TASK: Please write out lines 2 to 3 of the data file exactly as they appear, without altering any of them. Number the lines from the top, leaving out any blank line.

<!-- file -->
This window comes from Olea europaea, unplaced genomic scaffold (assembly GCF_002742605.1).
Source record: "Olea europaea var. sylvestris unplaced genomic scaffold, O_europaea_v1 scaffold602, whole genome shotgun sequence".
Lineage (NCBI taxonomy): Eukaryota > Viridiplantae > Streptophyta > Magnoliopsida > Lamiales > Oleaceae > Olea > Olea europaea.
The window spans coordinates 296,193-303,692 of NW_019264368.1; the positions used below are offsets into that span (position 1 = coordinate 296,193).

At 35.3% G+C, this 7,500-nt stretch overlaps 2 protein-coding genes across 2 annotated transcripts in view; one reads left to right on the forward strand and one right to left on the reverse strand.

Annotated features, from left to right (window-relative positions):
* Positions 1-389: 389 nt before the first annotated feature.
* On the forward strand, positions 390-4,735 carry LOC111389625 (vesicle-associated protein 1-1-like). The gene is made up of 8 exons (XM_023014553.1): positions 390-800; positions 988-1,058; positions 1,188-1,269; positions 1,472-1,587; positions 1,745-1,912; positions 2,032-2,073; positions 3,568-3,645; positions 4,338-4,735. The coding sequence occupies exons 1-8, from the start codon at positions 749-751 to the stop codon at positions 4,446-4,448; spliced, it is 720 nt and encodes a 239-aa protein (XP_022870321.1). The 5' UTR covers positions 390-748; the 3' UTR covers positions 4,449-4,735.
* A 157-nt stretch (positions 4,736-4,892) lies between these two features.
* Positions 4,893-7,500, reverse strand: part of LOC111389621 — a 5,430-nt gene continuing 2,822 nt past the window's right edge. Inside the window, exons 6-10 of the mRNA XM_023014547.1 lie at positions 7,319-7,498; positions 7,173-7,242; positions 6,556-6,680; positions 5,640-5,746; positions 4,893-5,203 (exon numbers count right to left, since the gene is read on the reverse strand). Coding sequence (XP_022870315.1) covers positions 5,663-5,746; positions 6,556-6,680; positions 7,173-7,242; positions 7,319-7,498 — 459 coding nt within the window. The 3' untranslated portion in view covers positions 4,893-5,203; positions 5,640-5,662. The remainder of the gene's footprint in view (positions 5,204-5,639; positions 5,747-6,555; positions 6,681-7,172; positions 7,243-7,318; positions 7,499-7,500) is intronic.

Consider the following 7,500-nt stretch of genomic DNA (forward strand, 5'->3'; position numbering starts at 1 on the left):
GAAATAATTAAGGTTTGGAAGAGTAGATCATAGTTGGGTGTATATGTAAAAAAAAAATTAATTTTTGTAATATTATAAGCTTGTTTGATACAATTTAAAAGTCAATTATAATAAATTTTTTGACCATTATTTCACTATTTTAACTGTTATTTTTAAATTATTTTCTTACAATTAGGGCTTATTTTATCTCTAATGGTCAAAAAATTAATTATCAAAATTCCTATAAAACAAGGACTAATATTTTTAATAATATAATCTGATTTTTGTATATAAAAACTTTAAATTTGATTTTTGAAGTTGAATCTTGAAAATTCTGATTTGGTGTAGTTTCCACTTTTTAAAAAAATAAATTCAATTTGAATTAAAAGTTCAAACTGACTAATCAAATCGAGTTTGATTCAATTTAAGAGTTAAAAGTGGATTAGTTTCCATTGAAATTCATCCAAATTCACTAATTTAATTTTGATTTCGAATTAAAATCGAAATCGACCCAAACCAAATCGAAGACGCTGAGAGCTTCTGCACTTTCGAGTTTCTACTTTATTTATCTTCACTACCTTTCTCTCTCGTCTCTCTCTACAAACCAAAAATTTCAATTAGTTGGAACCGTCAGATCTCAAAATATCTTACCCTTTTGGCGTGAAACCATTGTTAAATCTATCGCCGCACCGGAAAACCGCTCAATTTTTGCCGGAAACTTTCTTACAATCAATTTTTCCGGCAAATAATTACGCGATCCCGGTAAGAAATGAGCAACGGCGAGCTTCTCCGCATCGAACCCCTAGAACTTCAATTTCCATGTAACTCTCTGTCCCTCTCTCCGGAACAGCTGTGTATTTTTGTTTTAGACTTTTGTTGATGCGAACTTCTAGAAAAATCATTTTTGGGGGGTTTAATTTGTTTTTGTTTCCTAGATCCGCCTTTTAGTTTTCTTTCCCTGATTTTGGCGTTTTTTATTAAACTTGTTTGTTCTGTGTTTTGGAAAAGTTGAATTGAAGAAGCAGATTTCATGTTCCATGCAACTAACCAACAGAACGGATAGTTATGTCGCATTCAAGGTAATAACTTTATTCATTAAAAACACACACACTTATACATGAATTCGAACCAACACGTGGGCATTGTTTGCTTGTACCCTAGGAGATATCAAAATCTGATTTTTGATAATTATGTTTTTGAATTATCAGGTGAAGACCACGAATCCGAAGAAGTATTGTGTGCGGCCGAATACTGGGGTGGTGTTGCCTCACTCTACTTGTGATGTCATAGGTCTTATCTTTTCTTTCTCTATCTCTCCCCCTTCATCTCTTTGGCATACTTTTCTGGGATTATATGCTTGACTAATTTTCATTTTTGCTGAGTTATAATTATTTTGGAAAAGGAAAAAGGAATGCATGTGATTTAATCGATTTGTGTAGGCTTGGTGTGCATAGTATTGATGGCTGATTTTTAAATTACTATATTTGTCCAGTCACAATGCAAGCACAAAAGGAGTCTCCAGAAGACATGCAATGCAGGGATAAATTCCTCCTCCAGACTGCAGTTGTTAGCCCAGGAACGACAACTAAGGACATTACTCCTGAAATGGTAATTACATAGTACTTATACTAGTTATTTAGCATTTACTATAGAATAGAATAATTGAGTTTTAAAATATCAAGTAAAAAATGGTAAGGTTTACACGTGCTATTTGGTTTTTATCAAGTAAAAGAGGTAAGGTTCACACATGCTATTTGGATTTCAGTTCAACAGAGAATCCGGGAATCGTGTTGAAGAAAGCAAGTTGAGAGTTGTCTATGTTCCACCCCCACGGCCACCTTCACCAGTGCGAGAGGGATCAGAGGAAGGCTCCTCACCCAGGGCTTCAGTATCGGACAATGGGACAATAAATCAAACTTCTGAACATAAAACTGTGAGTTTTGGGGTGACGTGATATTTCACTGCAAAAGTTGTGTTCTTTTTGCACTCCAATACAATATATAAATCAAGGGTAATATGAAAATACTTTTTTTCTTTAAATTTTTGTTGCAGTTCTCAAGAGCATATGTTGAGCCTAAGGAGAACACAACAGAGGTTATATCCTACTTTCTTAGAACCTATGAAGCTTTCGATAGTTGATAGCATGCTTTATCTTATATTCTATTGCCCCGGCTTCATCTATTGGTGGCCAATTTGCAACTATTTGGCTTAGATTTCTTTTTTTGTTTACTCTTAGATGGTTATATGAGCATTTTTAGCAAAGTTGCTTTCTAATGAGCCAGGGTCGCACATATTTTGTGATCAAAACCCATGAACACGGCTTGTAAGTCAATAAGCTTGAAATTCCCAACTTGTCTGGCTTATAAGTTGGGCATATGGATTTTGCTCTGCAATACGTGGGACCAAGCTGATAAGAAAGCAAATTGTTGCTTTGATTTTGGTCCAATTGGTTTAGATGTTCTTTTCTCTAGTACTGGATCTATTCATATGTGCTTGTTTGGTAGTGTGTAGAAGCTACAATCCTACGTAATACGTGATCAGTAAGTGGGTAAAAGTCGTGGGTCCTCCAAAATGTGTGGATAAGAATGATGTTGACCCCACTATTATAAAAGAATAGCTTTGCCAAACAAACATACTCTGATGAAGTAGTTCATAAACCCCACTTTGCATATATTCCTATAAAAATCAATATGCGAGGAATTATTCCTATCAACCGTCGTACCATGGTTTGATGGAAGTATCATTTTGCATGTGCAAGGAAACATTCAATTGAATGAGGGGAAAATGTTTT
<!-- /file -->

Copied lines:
Source record: "Olea europaea var. sylvestris unplaced genomic scaffold, O_europaea_v1 scaffold602, whole genome shotgun sequence".
Lineage (NCBI taxonomy): Eukaryota > Viridiplantae > Streptophyta > Magnoliopsida > Lamiales > Oleaceae > Olea > Olea europaea.